Feherty Returns on Monday, April 17 at 9 p.m. ET with Two-Time Major Champ Mark O'Meara

By Golf Channel Public RelationsApril 12, 2017, 6:25 pm

VIDEO: O’Meara on His Role in Tiger Woods, Hank Haney Relationship

World Golf Hall of Fame member Mark O’Meara will visit with David Feherty on his self-titled, Emmy-nominated “Outstanding Weekly Studio Show” – Feherty presented by Farmers Insurance®  – premiering Monday, April 17 at 9 p.m. ET on Golf Channel.

Filmed at O’Meara’s home in Park City, Utah, the two-time major champion and Emmy-nominated television personality take advantage of wintry conditions to embark on a snow mobile excursion, while also discussing several topics over the course of the interview, including:

  • O’Meara’s career-defining season in 1998, winning both the Masters and The Open largely “out of nowhere” at the age of 41
  • A surprising exchange with Hale Irwin while grouped together at the 1979 U.S. Open thanks to O’Meara’s exemption into the field as the U.S. Amateur champion
  • How he was able to win the Masters despite having no confidence with his putter throughout the course of the week, and a subsequent memorable exchange with Tiger Woods in Butler Cabin when Woods slipped the green jacket on O’Meara
  • Why captain Arnold Palmer singled him out in front of the entire team at the 1996 Presidents Cup, and how he answered with a perfect 5-0 record during the competition
  • Looking ahead to the 2017 Open at Royal Birkdale – site of his win in 1998 – and how it will likely be his last time competing in the event
  • An uncharacteristic golf lesson he received from Ben Hogan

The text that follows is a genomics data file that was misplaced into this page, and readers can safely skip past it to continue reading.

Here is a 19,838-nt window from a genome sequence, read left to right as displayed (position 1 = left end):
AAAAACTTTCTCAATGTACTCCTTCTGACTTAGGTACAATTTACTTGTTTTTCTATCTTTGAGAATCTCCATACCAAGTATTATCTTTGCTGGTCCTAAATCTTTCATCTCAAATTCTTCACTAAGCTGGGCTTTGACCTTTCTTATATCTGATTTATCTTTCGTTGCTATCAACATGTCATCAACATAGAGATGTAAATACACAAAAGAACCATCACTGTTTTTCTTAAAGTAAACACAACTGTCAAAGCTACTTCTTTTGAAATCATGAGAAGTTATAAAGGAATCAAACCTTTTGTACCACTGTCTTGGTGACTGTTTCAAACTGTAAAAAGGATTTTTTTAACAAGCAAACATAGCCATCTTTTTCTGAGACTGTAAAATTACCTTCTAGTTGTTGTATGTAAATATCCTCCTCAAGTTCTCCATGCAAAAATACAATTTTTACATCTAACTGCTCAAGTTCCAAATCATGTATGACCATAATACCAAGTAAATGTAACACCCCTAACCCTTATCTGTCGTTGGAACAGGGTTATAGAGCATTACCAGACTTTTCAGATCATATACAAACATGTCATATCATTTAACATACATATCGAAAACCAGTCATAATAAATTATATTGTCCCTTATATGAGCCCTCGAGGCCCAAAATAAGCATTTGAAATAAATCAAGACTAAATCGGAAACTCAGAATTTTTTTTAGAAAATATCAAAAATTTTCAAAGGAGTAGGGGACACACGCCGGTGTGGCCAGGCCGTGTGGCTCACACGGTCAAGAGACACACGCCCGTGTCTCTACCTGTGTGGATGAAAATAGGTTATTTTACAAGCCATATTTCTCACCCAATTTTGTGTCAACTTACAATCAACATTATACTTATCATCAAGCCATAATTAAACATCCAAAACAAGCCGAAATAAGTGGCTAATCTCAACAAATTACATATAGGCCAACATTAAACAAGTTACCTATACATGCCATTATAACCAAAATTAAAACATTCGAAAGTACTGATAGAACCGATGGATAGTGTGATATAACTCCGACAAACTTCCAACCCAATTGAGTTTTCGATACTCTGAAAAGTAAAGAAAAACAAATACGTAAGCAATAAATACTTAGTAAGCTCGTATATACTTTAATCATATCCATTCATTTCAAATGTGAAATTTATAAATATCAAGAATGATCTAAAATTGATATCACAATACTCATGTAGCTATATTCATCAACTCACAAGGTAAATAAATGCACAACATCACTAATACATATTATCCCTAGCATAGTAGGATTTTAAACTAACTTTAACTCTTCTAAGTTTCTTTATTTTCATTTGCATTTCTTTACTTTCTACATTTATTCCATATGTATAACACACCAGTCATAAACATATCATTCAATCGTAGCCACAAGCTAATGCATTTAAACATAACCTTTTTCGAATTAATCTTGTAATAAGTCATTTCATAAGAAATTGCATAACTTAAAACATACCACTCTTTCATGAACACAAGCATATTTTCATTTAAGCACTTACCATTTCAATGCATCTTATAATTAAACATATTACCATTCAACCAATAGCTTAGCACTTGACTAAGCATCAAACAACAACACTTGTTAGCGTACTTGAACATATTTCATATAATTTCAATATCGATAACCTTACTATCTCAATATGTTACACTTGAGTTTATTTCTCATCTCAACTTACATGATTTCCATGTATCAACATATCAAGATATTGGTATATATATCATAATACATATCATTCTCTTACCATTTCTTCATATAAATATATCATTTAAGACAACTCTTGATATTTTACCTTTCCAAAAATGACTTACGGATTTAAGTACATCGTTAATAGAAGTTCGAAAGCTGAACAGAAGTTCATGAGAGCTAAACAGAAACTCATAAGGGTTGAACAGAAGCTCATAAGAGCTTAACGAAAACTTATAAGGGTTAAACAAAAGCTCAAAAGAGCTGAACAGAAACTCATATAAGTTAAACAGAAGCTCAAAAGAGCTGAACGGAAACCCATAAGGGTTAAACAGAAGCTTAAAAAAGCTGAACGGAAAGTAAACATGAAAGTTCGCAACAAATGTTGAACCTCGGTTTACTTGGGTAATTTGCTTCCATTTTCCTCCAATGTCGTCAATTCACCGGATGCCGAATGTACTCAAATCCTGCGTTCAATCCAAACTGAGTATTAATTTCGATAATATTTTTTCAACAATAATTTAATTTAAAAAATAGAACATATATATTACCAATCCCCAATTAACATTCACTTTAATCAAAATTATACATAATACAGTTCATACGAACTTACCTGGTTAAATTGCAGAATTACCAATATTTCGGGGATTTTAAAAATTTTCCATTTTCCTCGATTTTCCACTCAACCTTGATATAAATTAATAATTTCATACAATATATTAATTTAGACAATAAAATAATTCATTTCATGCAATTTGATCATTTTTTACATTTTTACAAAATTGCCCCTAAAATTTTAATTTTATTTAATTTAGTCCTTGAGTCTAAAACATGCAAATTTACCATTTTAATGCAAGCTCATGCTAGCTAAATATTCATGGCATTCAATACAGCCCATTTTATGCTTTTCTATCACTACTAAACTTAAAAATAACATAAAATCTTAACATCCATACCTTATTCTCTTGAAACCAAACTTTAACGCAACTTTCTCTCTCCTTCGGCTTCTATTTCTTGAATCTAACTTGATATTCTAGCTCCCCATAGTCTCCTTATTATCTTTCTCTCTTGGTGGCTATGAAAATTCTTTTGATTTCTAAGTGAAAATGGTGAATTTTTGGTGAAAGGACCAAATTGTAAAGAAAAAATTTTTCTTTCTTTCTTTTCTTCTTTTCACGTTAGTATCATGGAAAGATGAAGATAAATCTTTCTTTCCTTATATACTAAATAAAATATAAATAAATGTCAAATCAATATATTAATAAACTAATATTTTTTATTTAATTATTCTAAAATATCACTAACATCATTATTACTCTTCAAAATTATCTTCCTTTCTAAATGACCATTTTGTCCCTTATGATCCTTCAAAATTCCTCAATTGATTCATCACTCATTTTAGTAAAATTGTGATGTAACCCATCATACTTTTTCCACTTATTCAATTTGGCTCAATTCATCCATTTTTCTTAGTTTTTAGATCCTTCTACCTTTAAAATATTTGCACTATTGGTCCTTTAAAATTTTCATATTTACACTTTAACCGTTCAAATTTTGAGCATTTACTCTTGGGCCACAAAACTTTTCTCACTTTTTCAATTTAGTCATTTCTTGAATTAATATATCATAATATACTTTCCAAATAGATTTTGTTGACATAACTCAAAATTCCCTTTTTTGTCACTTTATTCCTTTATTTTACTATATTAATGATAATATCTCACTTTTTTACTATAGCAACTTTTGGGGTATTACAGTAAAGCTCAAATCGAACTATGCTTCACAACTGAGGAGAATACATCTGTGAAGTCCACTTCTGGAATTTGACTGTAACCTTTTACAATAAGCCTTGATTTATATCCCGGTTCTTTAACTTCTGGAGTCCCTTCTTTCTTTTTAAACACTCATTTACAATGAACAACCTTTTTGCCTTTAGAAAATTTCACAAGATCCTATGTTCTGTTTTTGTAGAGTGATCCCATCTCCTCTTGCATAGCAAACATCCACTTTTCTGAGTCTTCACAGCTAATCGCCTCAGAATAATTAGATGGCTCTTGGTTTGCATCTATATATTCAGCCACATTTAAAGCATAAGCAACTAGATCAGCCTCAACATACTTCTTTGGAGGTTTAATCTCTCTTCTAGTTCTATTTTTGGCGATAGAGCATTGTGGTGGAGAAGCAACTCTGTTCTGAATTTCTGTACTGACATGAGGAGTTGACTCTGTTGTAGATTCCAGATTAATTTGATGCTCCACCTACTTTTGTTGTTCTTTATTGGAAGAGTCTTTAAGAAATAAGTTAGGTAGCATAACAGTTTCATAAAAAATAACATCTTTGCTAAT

Upcoming guests on Feherty this season include Golden Globe and Academy Award-winning actor, Matthew McConaughey (Monday, April 24) and All-Star point guard for the Golden State Warriors, Stephen Curry (Monday, May 15). Scheduled airdates for upcoming Feherty episodes – premiering Monday nights at 9 p.m. ET – include:

Monday, April 24                   Matthew McConaughey

Monday, May 1                      Nancy Lopez

Monday, May 8                      Hale Irwin

Monday, May 15                    Stephen Curry

Described as “golf’s iconoclast,” by Rolling Stone, and “the last unscripted man on TV,” by Men’s Journal, Feherty is coming off a banner year in 2016. Highlights include: sitting down with nowfour U.S. Presidents: Bill Clinton, George W. Bush, Barack Obama, and Donald Trump; serving as an NBC Olympic correspondent in Rio; appearing on The Tonight Show Starring Jimmy Fallon; being profiled on the Emmy award-winning HBO original series, Real Sports with Bryant Gumbel; and playing a key role in NBC Sports’ unprecedented 12-week stretch of premier golf events beginning with The Open and concluding with the Ryder Cup.

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Day's wife shares emotional story of miscarriage

By Golf Channel DigitalDecember 12, 2017, 4:12 pm

Jason Day’s wife revealed on social media that the couple had a miscarriage last month.

Ellie Day, who announced her pregnancy on Nov. 4, posted an emotional note on Instagram that she lost the baby on Thanksgiving.

“I found out the baby had no heartbeat anymore. I was devastated,” she wrote. “I snuck out the back door of my doctor, a hot, sobbing, mascara-covered mess. Two and a half weeks went by witih me battling my heart and brain about what was happening in my body, wondering why this wouldn’t just be over.”

The Days, who have two children, Dash and Lucy, decided to go public to help others who have suffered similar heartbreak.

“I hope you know you aren’t alone and I hope you feel God wrap his arms around you when you feel the depths of sorrow and loss,” she wrote.  

Newsmaker of the Year: No. 5, Sergio Garcia

By Golf Channel DigitalDecember 12, 2017, 1:00 pm

This was the year it finally happened for Sergio Garcia.

The one-time teen phenom, known for years as “El Nino,” entered the Masters as he had dozens of majors beforehand – shouldered with the burden of being the best player without a major.

Garcia was 0-for-72 driving down Magnolia Lane in April, but after a thrilling final round and sudden-death victory over Justin Rose, the Spaniard at long last captured his elusive first major title.